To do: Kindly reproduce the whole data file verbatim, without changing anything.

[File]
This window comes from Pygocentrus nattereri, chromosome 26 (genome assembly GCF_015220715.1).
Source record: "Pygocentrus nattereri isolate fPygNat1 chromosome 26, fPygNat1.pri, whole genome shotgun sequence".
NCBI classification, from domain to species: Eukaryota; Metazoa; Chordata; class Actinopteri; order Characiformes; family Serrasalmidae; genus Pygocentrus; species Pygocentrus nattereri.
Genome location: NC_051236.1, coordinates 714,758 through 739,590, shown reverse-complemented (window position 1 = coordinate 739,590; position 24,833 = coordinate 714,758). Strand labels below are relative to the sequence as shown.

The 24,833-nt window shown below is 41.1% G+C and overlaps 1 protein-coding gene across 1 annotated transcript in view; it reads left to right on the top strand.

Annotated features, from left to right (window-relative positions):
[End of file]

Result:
This window comes from Pygocentrus nattereri, chromosome 26 (genome assembly GCF_015220715.1).
Source record: "Pygocentrus nattereri isolate fPygNat1 chromosome 26, fPygNat1.pri, whole genome shotgun sequence".
NCBI classification, from domain to species: Eukaryota; Metazoa; Chordata; class Actinopteri; order Characiformes; family Serrasalmidae; genus Pygocentrus; species Pygocentrus nattereri.
Genome location: NC_051236.1, coordinates 714,758 through 739,590, shown reverse-complemented (window position 1 = coordinate 739,590; position 24,833 = coordinate 714,758). Strand labels below are relative to the sequence as shown.

The 24,833-nt window shown below is 41.1% G+C and overlaps 1 protein-coding gene across 1 annotated transcript in view; it reads left to right on the top strand.

Annotated features, from left to right (window-relative positions):